Time to revisit AFSPA

Continuance of AFSPA will affect investment and tourism in NE, which acts as a bridge between rest of India and SE Asia

AuthorPublished: 28th Apr 2018  12:05 amUpdated: 27th Apr 2018  5:46 pm

The Union government’s decision to revoke the much-despised Armed Forces (Special Powers) Act (AFSPA) in Meghalaya and reduce its scope in Arunachal Pradesh is a welcome development and reflects a pragmatic approach to special laws and a willingness to revoke them when the ground situation shows improvement. The AFSPA, which provides sweeping powers to armed forces in the notified disturbed areas, has become a symbol of state oppression and evoked protests in several areas. It gave rise to several excesses in the past that were sought to be brushed under the carpet. There has been a justifiable demand from civil rights groups and others for its withdrawal, particularly when there is an improvement in the ground situation. The phased revocation of the harsh law could lead to normalisation of the situation in the sensitive northeast region. Over the last decade, insurgency-related incidents have come down significantly while last year was totally incident-free. However, the Act, which provides immunity to security forces from prosecution, continues to be in operation in Assam, Nagaland and most parts of Manipur while it was withdrawn in Tripura in 2015. Though the Army continues to argue in favour of special powers, it is the Home Ministry that needs to make a realistic assessment of the ground situation and relax the provisions to instil a greater sense of confidence among the people. There has been popular upsurge against the AFSPA across the region, the most notable among the public protests was the prolonged hunger strike by Irom Sharmila.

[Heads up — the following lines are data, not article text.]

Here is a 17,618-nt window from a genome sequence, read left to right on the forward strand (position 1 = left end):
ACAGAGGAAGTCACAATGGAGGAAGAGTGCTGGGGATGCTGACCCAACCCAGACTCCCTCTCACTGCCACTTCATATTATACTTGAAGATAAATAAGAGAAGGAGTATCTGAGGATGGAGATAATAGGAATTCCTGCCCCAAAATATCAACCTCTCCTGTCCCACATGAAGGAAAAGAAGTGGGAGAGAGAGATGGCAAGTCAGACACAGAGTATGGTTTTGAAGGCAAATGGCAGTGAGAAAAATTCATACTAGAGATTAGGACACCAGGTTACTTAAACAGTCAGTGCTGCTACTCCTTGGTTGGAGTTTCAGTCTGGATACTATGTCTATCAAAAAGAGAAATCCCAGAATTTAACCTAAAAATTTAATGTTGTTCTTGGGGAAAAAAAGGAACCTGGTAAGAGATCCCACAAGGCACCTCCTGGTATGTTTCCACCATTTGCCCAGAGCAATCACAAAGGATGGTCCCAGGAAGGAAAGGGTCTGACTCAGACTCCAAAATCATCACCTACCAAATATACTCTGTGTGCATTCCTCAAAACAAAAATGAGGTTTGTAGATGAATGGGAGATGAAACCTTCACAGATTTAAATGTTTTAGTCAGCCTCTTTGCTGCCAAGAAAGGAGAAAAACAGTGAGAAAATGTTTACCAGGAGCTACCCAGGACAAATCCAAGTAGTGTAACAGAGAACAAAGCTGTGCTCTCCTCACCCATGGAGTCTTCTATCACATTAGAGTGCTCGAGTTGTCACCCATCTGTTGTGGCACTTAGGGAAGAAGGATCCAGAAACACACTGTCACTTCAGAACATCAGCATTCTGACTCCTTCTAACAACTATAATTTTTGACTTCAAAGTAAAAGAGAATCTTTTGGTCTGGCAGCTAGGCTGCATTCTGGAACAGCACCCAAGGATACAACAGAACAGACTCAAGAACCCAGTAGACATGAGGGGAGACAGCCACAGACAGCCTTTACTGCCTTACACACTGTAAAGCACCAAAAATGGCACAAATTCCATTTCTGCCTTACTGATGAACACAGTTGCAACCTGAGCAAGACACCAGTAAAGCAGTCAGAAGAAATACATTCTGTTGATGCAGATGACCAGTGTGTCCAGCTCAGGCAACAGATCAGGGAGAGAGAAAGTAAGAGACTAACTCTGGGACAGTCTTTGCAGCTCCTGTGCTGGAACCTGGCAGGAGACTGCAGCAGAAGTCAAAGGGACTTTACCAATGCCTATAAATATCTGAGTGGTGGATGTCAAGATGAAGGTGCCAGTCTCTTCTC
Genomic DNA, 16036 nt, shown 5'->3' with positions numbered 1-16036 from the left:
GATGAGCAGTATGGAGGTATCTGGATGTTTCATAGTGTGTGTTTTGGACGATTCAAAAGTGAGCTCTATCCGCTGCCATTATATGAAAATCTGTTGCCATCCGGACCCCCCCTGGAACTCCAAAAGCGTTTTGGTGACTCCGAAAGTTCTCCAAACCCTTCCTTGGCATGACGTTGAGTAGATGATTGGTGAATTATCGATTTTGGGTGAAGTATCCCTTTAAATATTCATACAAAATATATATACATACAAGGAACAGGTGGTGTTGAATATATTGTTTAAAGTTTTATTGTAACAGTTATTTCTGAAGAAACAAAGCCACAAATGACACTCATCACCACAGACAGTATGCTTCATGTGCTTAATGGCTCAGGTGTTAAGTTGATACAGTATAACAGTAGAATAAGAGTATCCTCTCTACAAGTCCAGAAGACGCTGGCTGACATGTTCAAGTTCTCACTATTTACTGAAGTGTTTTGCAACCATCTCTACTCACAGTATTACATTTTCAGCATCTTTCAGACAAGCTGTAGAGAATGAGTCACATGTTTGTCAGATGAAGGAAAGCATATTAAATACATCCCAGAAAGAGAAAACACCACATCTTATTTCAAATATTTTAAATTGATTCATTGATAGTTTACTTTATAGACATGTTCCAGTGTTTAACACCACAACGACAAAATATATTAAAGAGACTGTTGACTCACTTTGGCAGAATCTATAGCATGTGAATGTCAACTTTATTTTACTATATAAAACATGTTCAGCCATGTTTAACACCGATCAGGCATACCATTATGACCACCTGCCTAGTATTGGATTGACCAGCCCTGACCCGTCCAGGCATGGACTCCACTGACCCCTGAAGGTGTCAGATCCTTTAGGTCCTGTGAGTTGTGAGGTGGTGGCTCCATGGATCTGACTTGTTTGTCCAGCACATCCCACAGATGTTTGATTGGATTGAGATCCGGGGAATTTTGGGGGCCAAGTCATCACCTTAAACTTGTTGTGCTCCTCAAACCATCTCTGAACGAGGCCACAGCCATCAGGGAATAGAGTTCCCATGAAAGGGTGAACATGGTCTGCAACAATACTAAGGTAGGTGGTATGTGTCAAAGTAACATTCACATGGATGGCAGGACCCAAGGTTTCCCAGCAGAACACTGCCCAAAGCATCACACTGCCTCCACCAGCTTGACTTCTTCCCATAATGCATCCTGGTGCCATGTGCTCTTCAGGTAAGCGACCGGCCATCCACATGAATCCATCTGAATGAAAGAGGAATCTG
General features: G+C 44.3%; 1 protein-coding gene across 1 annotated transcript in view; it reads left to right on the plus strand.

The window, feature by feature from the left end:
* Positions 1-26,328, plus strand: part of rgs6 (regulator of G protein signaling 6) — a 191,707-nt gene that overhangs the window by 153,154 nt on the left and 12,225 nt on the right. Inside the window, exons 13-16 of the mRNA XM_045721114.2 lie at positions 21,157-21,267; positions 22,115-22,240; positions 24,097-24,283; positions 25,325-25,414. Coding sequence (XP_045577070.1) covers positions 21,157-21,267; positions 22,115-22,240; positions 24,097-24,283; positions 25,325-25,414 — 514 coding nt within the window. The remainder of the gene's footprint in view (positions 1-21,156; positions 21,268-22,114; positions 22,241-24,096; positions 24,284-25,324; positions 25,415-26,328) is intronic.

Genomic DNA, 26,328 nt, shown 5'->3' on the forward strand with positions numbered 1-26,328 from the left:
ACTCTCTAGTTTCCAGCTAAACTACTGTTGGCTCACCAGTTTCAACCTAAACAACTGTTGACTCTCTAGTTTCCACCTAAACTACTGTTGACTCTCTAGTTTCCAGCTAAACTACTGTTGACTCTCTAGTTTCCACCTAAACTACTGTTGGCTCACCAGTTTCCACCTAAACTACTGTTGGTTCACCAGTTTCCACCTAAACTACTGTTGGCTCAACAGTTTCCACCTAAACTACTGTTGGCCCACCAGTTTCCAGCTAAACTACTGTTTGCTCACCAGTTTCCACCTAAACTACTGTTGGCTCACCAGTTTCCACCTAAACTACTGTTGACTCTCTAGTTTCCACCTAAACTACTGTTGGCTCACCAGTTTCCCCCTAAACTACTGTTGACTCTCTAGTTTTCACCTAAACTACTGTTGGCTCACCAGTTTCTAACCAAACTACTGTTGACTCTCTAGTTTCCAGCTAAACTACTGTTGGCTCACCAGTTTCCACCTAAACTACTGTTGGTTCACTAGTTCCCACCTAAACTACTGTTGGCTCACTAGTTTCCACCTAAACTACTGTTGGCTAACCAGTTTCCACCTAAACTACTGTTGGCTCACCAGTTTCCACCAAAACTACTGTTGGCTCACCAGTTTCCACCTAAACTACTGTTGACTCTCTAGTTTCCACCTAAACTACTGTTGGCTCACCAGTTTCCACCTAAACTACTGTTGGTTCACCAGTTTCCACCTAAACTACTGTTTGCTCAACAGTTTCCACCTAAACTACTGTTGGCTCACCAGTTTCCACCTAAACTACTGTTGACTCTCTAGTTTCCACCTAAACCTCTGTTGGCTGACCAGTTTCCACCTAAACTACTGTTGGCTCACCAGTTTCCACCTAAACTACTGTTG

Though a 2016 Supreme Court judgement clarified that the Act does not provide blanket immunity to Army personnel in anti-insurgency operations, there have been several allegations of the extra-judicial killings in the northeast region. Since the region constitutes a critical component of the government’s Act East policy, there is a need to create a congenial atmosphere to attract investments for rapid growth. The continuance of sweeping laws like AFSPA will be a hindrance to investment flow and tourism development. Efforts are needed to position the region as a bridge between the rest of India and Southeast Asia, boosting two-way trade. Similarly, the tourists will flock the region, endowed with natural beauty, only when there are no travel restrictions. The NDA government has spoken about massive plans to improve connectivity and infrastructure in the region. If this is coupled with complete removal of AFSPA, there will be a greater momentum for change. The resistance to the special law is most evident in Jammu & Kashmir where it is argued that the Centre could have revoked the Act at least in districts, which have been consistently peaceful and entrusted the task of law and order to local agencies.